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Florida Sheriff Ousted for ‘Incompetence’ After Parkland Shooting Says Removal Violated Constitution


The formerly elected Democratic sheriff of Broward County who was ousted last year, Florida state officials said, due to “neglect of duty and incompetence” in handling two mass shootings is trying to move his federal lawsuit forward. Scott Israel claims that Florida Gov. Ron DeSantis (R) and Florida Senate President Bill Galvano (R) violated the Constitution in order to remove him from office.

While DeSantis and Galvano have asked a U.S. District judge in the Northern District of Florida, Tallahassee Division, to dismiss the lawsuit, Israel has made his case that the suit should move forward as he attempts to run for sheriff against Gregory Tony–the guy DeSantis appointed to replace Israel.

In a Monday motion in opposition to dismissal (h/t Local 10), Israel said that the decision to remove him for his handling of the Fort Lauderdale-Hollywood International Airport shooting of Jan. 2017 and the Marjory Stoneman Douglas High School shooting of Feb. 2018 was mere “whim and caprice, without a substantial evidentiary basis.” He says the ouster violated his constitutional right to due process. Per the motion:

Until Sheriff Israel’s suspension and removal, never has the Governor of the State of Florida suspended an elected constitutional officer from office without founded evidentiary support based on proven facts. Yet, the Governor did just that in suspending Sheriff Israel from office, despite the absence of factual and evidentiary support.

So, too, the Florida Senate, in determining whether to remove a suspended constitutional officer, has never relied solely on partisan political power in the absence of proven facts or a fair opportunity for the suspended official to be informed of the information on which the Senate’s suspension depended.

Yet, Sheriff Israel, although elected by the voters of Broward County, Florida, has been removed from office without any factual showing of cause and without having had an opportunity to know the information on which the Senate relied and in the absence of any fair hearing at which Sheriff Israel was able to respond to the accusations against him. The resulting process of suspension and removal offends constitutional notions of due process and substantive and procedural fairness, the result of which is the suspension and removal of an elected official by the partisan decisions of the Governor and Florida Senate.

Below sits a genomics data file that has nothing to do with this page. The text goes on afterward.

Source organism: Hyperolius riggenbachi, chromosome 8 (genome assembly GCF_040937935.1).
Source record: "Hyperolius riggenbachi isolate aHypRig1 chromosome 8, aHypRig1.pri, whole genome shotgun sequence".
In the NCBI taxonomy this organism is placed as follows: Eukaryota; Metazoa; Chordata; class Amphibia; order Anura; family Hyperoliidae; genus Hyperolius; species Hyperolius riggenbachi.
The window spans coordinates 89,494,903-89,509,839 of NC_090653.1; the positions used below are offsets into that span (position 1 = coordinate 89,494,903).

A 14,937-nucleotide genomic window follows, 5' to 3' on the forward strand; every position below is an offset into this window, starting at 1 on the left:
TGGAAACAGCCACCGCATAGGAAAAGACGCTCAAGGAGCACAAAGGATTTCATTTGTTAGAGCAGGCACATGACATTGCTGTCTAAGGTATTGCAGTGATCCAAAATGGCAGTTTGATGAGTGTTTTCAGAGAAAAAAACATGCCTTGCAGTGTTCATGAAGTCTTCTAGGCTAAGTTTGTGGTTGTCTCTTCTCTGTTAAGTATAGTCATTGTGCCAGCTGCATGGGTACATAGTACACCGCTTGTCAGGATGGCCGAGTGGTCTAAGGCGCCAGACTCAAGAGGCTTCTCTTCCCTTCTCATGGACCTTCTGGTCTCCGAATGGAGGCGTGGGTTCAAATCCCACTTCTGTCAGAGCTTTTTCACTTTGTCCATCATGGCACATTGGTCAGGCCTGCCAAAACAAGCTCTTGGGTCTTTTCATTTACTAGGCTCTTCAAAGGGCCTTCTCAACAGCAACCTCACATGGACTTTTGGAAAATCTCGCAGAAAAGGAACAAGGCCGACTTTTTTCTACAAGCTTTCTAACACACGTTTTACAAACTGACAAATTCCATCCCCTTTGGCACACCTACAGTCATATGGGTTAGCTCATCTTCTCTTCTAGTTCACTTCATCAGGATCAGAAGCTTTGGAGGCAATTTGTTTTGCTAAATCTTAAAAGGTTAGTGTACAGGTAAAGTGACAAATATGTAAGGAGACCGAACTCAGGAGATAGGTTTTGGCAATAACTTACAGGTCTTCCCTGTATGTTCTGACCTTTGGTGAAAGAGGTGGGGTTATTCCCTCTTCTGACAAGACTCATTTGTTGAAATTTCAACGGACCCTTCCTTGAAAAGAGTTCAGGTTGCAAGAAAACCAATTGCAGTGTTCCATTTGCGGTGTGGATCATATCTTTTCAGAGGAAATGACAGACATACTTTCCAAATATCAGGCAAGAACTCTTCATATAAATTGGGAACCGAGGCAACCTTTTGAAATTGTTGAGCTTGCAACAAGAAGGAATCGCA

Israel claims that he was removed based on “suspicion” and “innuendo,” rather than a factual and evidentiary standard. Even if the removal complied with state law (Israel claims it didn’t), constitutional rights were still trampled on (Israel asserted):

The State of Florida deprived Sheriff Israel of his elected position for more than one year as of the present time, and in the process has done so without affording him a fair and reasonable opportunity to contest the “evidence’ on which his suspension and removal was based. When he was given an opportunity to do so during the trial before the assigned Special Master, Sheriff Israel succeeded in countermanding all evidence upon which the Governor relied upon for the suspension. But when the Governor opposed the Special Master’s ruling, the Florida Senate relied on suspicion, innuendo, and unnoticed speculation to declare that Sheriff Israel must be removed from office. The resulting removal, now challenged by Sheriff Israel, offends notions of due process and fundamental fairness.

Even though the Governor contends the Sheriff’s suspension and removal complied with Florida law (it did not) (DE24, p. 5-8, 9-16), the process used in this instance does not excuse a violation of the U.S. Constitution. See, e.g., Brown v. Bd. of Educ., 347 U.S. 483 (1954) (compliance with state law that nonetheless violates constitutional principles is not immune from federal oversight).

In Sept. 2019, a special master recommended Israel’s reinstatement.

“I have no trouble concluding these deputies neglected their duty during the Stoneman Douglas shooting and bear varying degrees of culpability,” Dudley Goodlette concluded, in part. “However, I cannot adopt the governor’s position that their personal failures, in and of themselves, create grounds to remove Sheriff Israel.”

“My finding here is simply that the governor did not meet his burden of proving that Sheriff Israel neglected his duties or was incompetent,” he added.

Opposition to Governor’… by PeterBurke on Scribd

[Image via CNN screengrab]

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Matt Naham is the Senior A.M. Editor of Law&Crime.